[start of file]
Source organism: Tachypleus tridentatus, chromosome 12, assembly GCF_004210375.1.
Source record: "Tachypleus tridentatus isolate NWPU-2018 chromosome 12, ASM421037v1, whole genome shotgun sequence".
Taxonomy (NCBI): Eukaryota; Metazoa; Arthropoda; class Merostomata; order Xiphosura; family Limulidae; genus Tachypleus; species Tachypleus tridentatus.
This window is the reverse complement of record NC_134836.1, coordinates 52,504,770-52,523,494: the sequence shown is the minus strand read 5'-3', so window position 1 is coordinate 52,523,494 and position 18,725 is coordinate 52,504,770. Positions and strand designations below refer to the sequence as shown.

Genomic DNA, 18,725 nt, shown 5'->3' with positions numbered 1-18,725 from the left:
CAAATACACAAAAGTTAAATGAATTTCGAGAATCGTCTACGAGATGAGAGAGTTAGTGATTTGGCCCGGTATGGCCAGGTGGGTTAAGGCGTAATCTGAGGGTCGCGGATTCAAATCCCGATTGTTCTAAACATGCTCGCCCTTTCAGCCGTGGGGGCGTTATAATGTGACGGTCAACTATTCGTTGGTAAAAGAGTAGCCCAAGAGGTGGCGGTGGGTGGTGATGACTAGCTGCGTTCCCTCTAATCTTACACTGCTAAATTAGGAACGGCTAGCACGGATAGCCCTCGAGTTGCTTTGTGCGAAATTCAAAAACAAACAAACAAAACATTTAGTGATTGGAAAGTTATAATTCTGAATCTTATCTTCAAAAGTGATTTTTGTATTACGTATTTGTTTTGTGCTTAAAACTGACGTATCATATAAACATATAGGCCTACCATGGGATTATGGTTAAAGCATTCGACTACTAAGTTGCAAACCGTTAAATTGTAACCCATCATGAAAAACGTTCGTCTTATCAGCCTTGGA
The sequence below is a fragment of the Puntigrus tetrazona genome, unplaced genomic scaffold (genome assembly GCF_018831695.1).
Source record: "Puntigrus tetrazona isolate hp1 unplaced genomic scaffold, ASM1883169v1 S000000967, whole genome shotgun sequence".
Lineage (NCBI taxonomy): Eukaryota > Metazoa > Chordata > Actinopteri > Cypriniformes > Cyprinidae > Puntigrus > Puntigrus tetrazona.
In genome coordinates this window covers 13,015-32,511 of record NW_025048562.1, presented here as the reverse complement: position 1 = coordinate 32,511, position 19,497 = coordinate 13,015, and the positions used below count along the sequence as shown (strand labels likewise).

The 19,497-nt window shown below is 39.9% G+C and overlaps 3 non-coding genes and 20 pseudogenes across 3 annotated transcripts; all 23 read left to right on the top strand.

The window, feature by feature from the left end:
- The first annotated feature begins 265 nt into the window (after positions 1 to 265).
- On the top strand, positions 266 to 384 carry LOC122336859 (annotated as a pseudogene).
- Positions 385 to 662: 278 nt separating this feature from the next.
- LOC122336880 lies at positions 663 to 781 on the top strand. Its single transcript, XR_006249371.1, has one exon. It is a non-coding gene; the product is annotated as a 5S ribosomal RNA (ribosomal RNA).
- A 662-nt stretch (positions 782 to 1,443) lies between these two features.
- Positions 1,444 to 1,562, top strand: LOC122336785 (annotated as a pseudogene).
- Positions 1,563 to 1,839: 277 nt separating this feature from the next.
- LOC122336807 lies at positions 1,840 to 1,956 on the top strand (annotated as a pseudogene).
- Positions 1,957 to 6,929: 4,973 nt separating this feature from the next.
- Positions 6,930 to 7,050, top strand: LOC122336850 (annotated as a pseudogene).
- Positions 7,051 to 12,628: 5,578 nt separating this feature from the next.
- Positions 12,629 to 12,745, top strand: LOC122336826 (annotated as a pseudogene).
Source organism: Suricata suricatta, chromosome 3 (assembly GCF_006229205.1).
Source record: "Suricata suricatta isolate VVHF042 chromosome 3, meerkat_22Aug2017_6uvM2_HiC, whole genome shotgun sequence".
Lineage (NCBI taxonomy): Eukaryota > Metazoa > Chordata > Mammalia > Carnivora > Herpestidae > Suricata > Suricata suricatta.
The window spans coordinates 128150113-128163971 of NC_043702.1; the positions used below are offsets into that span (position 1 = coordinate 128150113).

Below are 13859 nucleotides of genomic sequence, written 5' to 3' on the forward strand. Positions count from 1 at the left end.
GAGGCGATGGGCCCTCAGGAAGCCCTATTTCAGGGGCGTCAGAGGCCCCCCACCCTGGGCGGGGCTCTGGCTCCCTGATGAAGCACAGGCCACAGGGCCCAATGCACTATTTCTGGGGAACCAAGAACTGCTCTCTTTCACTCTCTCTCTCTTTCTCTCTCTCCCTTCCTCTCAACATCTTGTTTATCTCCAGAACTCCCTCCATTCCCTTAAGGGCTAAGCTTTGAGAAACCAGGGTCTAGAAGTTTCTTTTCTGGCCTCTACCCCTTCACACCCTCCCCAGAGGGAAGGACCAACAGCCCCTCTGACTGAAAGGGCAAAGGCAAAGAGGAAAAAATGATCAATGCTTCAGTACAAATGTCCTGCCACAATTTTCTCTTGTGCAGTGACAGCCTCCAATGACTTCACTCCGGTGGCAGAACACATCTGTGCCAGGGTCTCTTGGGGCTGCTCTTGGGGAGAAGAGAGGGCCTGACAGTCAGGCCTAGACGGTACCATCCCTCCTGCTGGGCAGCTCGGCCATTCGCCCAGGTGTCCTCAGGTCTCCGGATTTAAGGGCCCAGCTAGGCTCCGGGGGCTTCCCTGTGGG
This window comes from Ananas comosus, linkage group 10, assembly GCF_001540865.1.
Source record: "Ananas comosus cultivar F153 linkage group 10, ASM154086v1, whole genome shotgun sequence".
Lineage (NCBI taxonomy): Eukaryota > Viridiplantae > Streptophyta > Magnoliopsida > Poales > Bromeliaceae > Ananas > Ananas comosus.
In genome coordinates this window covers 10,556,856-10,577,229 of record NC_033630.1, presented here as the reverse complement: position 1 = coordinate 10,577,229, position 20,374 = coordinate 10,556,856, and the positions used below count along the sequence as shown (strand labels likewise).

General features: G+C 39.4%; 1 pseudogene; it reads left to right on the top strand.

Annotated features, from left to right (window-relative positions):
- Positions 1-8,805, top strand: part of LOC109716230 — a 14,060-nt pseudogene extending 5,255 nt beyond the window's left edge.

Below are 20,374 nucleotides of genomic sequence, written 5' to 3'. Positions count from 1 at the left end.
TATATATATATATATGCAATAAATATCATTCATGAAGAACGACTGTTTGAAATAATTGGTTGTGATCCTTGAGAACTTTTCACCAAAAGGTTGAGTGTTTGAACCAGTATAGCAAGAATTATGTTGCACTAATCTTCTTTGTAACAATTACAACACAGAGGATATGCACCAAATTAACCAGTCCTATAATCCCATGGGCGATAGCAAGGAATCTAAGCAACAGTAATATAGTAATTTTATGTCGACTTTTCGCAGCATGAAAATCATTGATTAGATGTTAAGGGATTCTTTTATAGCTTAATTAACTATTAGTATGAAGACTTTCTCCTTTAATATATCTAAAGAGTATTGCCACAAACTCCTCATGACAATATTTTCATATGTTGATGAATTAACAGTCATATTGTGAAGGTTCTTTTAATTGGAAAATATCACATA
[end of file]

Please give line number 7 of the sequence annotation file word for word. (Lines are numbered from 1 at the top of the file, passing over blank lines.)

The sequence below is a fragment of the Puntigrus tetrazona genome, unplaced genomic scaffold (genome assembly GCF_018831695.1).